While loans to used vehicles carry lower value against loans to new vehicles in a market where demand for used vehicles is marginally better, the company’s ability to switch focus has helped mitigate the slowdown in the commercial vehicles (CV) space.
The firm also increased its preference towards funding light CVs, demand of which is better compared to other segments. Increasing focus on working capital loans such as funding for replacement of tyres, insurance premium, fuel costs — which would enable the fleet operator for seamless functioning of business — has helped Shriram Transport, though they make up only a small proportion of its loan book, says the management.
Analysts at Edelweiss say Shriram Transport’s niche positioning and sustained investment in building franchise should lead to a relatively better H2FY20.
Chola Finance, whose loan book is smaller than Shriram Transport’s and traditionally caters to heavy CVs and cars, altered its focus, which helped its loan disbursements grow 22 per cent YoY in the quarter.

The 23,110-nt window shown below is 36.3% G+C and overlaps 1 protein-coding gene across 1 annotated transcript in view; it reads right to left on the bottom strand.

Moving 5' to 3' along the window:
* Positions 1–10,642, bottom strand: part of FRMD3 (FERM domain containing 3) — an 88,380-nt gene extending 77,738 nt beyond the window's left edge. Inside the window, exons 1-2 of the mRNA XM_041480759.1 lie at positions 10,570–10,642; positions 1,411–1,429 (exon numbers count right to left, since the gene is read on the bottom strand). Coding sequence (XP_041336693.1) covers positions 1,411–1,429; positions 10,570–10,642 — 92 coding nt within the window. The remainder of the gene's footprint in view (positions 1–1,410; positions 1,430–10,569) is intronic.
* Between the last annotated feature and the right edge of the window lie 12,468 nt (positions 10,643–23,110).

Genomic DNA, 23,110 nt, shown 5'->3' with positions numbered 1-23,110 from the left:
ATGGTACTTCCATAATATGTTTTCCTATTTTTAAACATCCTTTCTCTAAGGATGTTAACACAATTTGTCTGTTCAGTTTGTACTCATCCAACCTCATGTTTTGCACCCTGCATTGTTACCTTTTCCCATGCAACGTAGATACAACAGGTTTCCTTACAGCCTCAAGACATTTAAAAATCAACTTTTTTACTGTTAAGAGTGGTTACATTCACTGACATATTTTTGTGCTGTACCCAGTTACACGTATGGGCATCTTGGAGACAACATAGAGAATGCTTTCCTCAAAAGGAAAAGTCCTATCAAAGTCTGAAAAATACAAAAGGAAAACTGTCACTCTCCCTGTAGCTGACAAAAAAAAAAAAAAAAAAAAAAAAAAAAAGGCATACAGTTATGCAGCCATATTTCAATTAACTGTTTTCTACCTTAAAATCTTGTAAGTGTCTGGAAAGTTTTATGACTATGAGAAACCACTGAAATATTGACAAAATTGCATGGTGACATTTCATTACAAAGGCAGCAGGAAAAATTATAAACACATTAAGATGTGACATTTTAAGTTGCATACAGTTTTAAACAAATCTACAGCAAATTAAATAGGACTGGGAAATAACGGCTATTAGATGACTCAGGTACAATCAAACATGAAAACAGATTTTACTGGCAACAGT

This is the highest growth posted by an NBFC so far. Increasing loan exposure to light CVs, two-wheelers, and used CVs has helped Chola Finance
in Q1. This strategy has also led to market share gains in segments in which it wasn’t very dominant earlier.
The problem for both CV lenders is that of cost of funds. At about 9.0-9.5 per cent, analysts say costs have almost petered out and therefore net interest margin (NIM) should stabilise at 6.5 per cent for Chola Finance
and 7.5 per cent for Shriram Transport.
Consequently, Rajiv Mehta of YES Securities says that the two stocks are attractive at current levels — Shriram Transport for trading at 1.2 times its FY21 book value, and Chola Finance
for its ability to ride out a tough pace.